Every day, a class of curious preschool students observe nature in action as worms help turn their daily food scraps into rich fertiliser.
Centre director Sarah Brownlie said embracing sustainable practices was almost second nature to the early learning centre, but things ramped up last month.
“In October we took the children on a community excursion to the garden festival where they visited some of the gardens, orange sculptures and attended an information session on composting by Costa Georgiadis and Worm Tech,” Ms Brownlie said.
“Children showed a lot of interest in this so we thought it would be a great idea to extend on their learning experience. We invited Deanne Raccanello from Worm Tech to the centre to run a master class for children and our fellow educators on setting up and maintaining a worm farm and also set up Bokashi compost bins to add to our centre practices.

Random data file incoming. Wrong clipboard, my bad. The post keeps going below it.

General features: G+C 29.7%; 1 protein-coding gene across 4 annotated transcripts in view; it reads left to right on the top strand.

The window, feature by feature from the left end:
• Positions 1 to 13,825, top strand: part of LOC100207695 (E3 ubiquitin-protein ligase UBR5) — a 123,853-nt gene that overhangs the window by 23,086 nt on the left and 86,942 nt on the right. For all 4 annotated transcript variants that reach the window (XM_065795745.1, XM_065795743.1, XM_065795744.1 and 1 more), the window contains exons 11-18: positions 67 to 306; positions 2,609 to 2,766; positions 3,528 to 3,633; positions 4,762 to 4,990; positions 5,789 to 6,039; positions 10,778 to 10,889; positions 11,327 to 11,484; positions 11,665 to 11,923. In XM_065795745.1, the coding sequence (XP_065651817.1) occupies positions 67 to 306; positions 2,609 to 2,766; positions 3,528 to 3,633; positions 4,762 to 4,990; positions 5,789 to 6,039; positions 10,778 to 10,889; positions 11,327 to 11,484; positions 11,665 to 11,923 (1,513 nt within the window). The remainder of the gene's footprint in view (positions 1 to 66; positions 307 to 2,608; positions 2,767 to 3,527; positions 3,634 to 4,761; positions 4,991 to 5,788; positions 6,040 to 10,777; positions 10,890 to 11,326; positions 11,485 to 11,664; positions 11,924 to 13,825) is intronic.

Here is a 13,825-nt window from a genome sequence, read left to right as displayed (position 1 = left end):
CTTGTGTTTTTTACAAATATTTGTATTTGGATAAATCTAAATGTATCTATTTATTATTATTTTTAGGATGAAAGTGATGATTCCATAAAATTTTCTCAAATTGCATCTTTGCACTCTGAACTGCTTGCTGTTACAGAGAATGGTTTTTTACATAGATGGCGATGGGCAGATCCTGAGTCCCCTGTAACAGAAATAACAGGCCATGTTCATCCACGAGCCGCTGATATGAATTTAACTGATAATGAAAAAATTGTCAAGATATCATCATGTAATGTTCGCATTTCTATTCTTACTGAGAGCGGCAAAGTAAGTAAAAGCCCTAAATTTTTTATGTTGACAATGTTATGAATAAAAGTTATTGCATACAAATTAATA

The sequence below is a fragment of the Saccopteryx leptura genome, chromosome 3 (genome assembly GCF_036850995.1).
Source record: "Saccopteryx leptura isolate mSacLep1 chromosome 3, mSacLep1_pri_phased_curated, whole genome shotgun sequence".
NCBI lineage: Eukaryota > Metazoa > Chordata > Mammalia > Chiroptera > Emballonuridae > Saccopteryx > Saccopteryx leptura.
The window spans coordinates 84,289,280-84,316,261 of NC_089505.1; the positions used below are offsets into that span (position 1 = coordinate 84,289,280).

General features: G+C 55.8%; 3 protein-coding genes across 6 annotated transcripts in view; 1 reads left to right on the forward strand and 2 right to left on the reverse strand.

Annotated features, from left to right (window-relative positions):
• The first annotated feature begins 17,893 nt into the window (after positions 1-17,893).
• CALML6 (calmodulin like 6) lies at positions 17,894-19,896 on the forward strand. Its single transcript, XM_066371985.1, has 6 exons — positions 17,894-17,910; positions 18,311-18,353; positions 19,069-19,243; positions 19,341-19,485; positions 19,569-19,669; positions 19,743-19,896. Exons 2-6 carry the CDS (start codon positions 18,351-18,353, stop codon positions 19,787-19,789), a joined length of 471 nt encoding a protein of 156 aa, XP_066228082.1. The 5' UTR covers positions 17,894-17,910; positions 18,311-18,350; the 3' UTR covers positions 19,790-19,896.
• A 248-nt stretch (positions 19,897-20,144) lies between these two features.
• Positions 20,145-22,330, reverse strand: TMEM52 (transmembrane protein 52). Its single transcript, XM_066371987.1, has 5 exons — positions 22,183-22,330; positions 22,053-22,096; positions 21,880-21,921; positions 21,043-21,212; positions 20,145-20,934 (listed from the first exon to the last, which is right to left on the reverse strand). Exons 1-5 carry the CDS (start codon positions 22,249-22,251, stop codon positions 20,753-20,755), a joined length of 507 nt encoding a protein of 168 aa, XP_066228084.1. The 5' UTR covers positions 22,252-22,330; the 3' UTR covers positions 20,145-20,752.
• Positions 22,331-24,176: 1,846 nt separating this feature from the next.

“It’s been fabulous to see children so engaged in the process. The compost bin is assisting us to reduce the waste that is not able to go in the worm farm and the materials and waste from the compost and worm form is helping support our vegetable and herb gardens so we can continue to grow fresh produce to create healthy lunches.”
The new worm farm is not the only way the centre actively participates in caring for the environment. They also promote sustainable practices through educating and working with the children, families and wider community. Their outdoor play area incorporates many natural elements, sandpits, mud kitchen, a creek bed, relaxation platform, veggie patch, and lots of shade.
“We love being able to include sustainable practices in the centre’s everyday routine so children can participate and work collaboratively with their peers alongside educators.
"Creating hands-on and sensory experiences helps to increase children’s awareness around sustainable practices and teaches them why it’s important to introduce these practices for our future,” Ms Brownlie said.